Saturday, April 25, 2015

GPS Speedsurfing with your phone

Can you use your phone for GPS speedsurfing? Some GPS pioneers like Roo have said "absolutely!" for a few years already. With the recent production stop of the "gold standard" GT-31 GPS unit, this question has become more urgent. Several replacements are on the horizon, but none are available yet.

So Manfred Fuchs, author of the widely used program GPSResults, has developed an app for Android phones for speedsurfing called GPSLogIt. It not only logs GPS data to a file for later analysis, but also shows results for the last and best run of the session, and even tracks:
As a geeky wanna-be speedsurfer, I had to try it, so I bought a cheap Android phone on (RCA M1 4.0 for $67), installed the GPSLogIt trial, and tried it out as soon as we got some wind. For comparison, I used my GT-31. Results were quite encouraging - most numbers were very close, although the long distance numbers and the alpha 500 where a bit lower with the phone. With the current trial (1.3), I was not able to read the numbers while sailing, or even when taking short breaks on the beach. Part of the problem was that I double-bagged the phone, using a ziplock bag inside a waterproof armband. I had to take the phone out of the armband at a shady place to see all the numbers and tracks. Future versions of the software will probably have a screen with bigger numbers that can easily be read while sailing.

After the initial promising results, a more thorough test was warranted. I decided to compare the phone with GPSLogIt to five GPS units I have: two Locosys GT-31s, two Canmore GP-102s, and the Flysight GPS. Here's a table of the results (raw data are here):
The GT-31 and the Flysight data include accuracy estimates (SDOP), so I included the +/- numbers as shown by GPSResults (for 5x10 seconds, I used a "typical" number for the 10-second runs).

All speed results obtained with the Android phone and GPSLogIt are within 0.6 knots of the numbers the other units gave. The 5x10 second numbers, which are often viewed as the most important top speed numbers, are within 0.1 knots, and well within the accuracy range of the GT-31 and Flysight units. However, the numbers for the nautical mile and especially alpha 500 are significantly lower. A close look at the doppler speed graph and the tracks provides some clues. Let's start with a large-scale view:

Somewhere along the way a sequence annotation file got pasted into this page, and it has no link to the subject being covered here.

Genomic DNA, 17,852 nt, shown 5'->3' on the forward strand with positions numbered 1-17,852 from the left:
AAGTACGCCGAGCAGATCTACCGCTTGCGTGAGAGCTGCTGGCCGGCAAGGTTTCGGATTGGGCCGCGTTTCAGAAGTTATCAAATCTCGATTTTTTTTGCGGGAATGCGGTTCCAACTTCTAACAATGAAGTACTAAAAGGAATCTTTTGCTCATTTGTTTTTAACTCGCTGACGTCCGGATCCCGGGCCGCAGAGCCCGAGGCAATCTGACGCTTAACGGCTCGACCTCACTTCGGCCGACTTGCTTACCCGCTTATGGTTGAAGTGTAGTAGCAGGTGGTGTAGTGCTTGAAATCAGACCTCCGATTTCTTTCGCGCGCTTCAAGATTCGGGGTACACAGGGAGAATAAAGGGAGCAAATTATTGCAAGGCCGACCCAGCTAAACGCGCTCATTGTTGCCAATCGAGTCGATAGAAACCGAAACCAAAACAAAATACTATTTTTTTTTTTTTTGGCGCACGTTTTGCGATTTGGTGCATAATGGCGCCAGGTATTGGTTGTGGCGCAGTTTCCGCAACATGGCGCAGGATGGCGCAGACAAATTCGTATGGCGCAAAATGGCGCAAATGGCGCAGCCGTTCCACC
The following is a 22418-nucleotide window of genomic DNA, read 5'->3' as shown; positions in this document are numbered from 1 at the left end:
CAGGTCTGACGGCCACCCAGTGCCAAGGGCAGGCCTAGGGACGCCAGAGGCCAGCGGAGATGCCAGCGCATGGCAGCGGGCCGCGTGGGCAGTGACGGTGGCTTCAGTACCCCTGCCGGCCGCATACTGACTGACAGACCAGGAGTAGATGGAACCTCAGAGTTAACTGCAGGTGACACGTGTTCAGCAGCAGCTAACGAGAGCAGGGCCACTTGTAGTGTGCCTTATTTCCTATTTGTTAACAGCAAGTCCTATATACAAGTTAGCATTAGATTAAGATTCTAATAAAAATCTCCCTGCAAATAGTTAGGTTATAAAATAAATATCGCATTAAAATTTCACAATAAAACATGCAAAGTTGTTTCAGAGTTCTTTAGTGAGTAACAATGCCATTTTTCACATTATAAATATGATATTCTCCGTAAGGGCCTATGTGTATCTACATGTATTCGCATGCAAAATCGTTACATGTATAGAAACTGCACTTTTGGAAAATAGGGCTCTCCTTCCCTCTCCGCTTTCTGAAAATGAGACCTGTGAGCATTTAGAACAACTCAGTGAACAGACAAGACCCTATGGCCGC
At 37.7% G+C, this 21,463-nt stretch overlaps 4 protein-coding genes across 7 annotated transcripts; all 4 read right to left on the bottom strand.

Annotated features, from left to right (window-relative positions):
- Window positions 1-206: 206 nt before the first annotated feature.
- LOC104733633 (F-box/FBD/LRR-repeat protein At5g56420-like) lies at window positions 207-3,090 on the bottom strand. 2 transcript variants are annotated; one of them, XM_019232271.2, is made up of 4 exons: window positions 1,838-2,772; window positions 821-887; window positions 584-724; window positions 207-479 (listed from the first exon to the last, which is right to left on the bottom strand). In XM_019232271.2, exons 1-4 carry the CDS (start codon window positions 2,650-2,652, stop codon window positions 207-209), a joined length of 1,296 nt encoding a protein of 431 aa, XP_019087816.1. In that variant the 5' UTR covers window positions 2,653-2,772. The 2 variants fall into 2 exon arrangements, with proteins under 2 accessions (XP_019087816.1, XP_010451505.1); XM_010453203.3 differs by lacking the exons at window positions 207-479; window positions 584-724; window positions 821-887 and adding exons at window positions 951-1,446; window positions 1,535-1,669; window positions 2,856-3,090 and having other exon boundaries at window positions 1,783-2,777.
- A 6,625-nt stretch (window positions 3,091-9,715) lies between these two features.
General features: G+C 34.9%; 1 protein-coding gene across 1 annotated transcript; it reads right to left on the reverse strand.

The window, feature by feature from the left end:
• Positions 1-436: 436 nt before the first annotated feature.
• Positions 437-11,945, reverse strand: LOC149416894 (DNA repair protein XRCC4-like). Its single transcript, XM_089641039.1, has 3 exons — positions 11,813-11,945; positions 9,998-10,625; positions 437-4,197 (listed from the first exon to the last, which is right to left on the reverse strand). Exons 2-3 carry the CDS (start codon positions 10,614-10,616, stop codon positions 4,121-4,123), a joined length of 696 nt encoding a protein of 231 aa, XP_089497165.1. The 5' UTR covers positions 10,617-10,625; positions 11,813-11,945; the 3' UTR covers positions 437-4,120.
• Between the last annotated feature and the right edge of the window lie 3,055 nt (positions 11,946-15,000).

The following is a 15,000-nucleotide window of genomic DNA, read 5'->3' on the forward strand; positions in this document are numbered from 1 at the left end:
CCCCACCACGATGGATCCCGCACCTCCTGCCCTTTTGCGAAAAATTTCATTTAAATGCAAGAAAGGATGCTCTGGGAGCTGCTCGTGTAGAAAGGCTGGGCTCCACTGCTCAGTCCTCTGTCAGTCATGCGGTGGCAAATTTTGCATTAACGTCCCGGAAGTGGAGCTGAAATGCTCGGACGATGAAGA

Mostly, the data for all 6 units are very close, but there are a few areas in the speed graph where the phone data drop below the other units. Here is a closeup:

There are several short areas in the track where the phone speed is artificially low; this explains why the long distance numbers are a bit lower than for the other units. It is fortunate that the error is on the low side - from the view of a competition, GPS units that understate true speed are acceptable, but units that overstate speed are not.

For the alpha, a look at the tracks when I drove around in circles is illuminating:
Blue: GT-31; red: Flysight; purple: phone & GPSLogIt
The tracks for the Flysight, which uses an UBX GPS chip and records at 5 Hz, is most accurate. The GT-31 tracks are close, but the phone tracks show some obvious deviations. Clearly, the phone had the most problems to accurately track direction changes. This may well be due to processing limitations in the GPS chip firmware that are related to limits on how much battery the GPS chip can drain. As it is, the accuracy is certainly sufficient for the common uses - navigation and photo tagging.

Overall, the GPS accuracy of the phone I used was certainly acceptable, albeit not "perfect". Other phones may use different GPS chips and give different results, but several others have also reported decent accuracy with other phones. Nice to have another option for tracking your windsurfing sessions - and one that's less than $100, even if you buy a phone just for this purpose!

No comments:

Post a Comment